Couples Therapy or Individual Therapy?
Are you having problems in your relationship? You might be wondering if couples therapy would be helpful. Clinical Psychologist, Ethelwyn Rebelo looks at when couples therapy is most likely to succeed.
If you are having problems with your relationship, you may be wondering whether attending couples therapy will help. The answer is that it may very well assist you, but that there are certain situations in which it might be more useful for you and your partner to go for individual therapy.
Firstly: no therapist, couples therapist included, can work magic. If one party is not truly committed to the relationship or matters have deteriorated to such a point that he or she no longer loves their partner, no therapist can pull love, like the magician’s rabbit, out of the hat. In such instances, therapy may assist the couple to separate amicably. Individual therapy might also help the rejected party deal with the grief of rejection.
Secondly, and this is very important, therapy is a collaboration. You and your partner have to be both willing to work with the therapist to improve the way you relate to each other. A couples therapist can help you to interpret and understand each other better on a psychological level; identify the different ways in which you respond and cope with the world; provide you with skills to communicate in more constructive ways and to deal more optimally with conflict in your relationship. Both of you, however, have to be invested in engaging openly with the therapist and with each other. There is conflict and there are issues in most relationships. The difference between relationships that survive and those that do not survive is only that in the former, the people involved deal with their issues in more helpful ways. If you are floundering with such problems, this is where a couples therapist can be of use.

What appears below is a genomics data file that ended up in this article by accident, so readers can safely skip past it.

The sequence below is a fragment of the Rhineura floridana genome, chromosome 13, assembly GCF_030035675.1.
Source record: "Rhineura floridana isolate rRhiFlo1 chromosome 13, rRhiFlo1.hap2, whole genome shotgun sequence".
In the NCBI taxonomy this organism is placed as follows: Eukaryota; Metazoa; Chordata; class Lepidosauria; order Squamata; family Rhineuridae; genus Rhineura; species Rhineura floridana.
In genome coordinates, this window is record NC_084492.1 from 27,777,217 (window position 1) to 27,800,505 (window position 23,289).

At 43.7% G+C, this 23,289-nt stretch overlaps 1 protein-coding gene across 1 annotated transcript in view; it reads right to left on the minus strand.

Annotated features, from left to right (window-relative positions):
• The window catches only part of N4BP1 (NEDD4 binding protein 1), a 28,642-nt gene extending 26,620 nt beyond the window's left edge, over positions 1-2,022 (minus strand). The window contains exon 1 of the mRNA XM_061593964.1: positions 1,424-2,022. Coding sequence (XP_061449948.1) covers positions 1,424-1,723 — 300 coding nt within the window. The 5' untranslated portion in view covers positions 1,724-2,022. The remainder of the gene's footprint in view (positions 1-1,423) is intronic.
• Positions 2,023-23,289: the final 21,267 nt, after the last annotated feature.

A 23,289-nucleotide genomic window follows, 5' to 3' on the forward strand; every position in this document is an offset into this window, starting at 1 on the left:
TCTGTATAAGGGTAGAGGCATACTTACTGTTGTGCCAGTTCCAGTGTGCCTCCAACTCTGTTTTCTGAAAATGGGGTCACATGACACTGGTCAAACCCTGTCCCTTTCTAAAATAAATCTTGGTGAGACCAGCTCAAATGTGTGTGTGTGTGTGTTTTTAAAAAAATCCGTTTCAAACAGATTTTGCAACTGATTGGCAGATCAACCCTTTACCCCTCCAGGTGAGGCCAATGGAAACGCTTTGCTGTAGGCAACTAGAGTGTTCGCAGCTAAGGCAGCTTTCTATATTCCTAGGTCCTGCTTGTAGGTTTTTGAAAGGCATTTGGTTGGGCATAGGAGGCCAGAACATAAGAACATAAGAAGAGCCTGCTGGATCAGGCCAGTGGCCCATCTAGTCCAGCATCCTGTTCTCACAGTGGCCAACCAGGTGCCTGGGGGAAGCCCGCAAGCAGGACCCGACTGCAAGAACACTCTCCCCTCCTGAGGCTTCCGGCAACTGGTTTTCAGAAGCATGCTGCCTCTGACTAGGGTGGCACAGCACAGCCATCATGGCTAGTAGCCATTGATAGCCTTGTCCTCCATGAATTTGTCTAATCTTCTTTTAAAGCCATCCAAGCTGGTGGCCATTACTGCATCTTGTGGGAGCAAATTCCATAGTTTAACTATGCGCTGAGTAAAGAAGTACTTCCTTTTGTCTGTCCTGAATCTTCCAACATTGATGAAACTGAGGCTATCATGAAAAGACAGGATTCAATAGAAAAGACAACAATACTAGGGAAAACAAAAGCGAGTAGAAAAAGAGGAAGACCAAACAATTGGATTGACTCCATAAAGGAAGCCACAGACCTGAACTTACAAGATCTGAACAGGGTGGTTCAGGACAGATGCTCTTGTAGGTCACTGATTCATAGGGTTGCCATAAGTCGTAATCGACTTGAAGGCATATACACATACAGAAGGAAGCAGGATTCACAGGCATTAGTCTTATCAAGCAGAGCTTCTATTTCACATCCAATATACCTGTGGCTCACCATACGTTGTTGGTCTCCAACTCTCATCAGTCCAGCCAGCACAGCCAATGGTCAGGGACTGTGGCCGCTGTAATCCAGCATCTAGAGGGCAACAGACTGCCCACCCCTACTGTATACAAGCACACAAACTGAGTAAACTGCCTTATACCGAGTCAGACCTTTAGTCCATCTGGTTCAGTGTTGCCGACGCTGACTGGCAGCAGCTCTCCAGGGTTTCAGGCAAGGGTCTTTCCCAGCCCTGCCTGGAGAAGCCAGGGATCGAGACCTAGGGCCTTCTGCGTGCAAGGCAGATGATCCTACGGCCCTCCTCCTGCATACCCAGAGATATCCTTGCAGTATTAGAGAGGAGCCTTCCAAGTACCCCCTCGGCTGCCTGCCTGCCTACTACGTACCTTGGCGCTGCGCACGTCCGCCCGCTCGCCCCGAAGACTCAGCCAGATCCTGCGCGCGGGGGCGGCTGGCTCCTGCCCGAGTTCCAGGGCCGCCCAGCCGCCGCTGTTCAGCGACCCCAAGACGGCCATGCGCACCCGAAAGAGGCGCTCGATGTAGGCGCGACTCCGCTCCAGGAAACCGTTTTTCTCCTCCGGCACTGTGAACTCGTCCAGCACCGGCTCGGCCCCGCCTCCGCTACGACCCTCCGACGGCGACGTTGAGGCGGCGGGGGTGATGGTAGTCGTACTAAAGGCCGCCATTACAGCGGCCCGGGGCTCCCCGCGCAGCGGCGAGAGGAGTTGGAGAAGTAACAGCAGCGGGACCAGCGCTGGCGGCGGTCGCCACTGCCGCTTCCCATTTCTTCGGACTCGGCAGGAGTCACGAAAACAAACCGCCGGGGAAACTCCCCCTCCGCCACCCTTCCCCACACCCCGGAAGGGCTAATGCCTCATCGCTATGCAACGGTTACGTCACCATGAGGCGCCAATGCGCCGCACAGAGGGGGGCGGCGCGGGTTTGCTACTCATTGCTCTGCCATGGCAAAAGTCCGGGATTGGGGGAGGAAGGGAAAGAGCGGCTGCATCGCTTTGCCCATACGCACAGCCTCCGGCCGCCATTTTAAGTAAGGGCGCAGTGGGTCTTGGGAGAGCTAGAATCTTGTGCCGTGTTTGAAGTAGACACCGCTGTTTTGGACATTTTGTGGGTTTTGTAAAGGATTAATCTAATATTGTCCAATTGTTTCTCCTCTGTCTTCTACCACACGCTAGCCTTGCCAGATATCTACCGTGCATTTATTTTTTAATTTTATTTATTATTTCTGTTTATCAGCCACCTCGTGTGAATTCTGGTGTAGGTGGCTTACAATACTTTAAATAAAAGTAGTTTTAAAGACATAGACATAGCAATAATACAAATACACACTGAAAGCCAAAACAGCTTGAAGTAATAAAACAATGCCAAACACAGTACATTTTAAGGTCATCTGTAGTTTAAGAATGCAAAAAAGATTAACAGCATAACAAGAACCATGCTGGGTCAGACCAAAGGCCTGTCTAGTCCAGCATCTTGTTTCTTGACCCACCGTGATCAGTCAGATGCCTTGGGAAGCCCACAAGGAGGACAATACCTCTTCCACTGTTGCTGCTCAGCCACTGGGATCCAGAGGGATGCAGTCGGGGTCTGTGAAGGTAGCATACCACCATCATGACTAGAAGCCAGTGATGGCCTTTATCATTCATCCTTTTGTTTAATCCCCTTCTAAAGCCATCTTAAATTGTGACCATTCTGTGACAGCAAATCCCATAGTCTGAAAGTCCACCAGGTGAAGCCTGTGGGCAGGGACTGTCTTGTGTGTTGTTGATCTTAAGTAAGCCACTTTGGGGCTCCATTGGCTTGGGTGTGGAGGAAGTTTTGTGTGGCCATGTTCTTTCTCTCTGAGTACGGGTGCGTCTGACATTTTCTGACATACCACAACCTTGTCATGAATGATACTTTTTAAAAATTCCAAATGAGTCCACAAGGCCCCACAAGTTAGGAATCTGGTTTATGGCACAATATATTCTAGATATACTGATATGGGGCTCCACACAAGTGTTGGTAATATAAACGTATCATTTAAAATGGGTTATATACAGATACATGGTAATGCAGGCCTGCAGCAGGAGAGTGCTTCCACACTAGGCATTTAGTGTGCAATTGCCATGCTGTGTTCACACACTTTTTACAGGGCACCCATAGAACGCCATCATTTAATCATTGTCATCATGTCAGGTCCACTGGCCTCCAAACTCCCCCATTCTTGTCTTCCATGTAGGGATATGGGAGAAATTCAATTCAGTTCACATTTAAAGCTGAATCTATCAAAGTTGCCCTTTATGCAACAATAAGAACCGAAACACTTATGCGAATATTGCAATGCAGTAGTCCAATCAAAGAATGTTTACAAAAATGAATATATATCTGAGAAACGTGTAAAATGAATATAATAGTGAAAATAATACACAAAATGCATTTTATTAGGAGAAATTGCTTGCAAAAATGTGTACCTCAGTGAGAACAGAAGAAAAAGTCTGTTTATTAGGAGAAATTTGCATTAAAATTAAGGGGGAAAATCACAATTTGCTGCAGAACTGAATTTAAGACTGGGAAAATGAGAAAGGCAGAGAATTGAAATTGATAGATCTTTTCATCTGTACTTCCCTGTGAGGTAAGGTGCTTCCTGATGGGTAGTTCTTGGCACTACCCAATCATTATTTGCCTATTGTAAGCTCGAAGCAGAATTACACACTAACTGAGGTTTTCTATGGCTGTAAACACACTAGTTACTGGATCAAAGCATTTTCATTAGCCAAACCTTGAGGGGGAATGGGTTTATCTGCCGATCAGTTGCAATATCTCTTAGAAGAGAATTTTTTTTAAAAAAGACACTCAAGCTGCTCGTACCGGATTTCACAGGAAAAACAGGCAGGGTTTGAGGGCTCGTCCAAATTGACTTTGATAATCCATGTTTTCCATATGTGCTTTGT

As therapy is a collaboration, there are contexts in which seeing a therapist as a couple is probably not the best course of action. If one party is filled with uncontrolled rage against the other party, that rage will sabotage the process and it is likely to be more useful for either one or both individuals to start off with individual therapy.
If one party is in the grips of an addiction and, it must be stressed, not getting help with that addiction, that addiction will make it difficult for the addict to stick to any course of action planned during sessions. This will be the case too if one party suffers from an untreated and serious psychological or psychiatric disorder. In such instances, individual therapy as well as psychiatric treatment, together with couples therapy will be most useful.
Couples who come for therapy and who are willing to work on their difficulties are to be admired. Such people, unlike so many, who remain stuck and miserable in dysfunctional relationships, love each other enough to try to understand and repair the rifts between them. To all of you who have come to see me in this spirit, I salute you.
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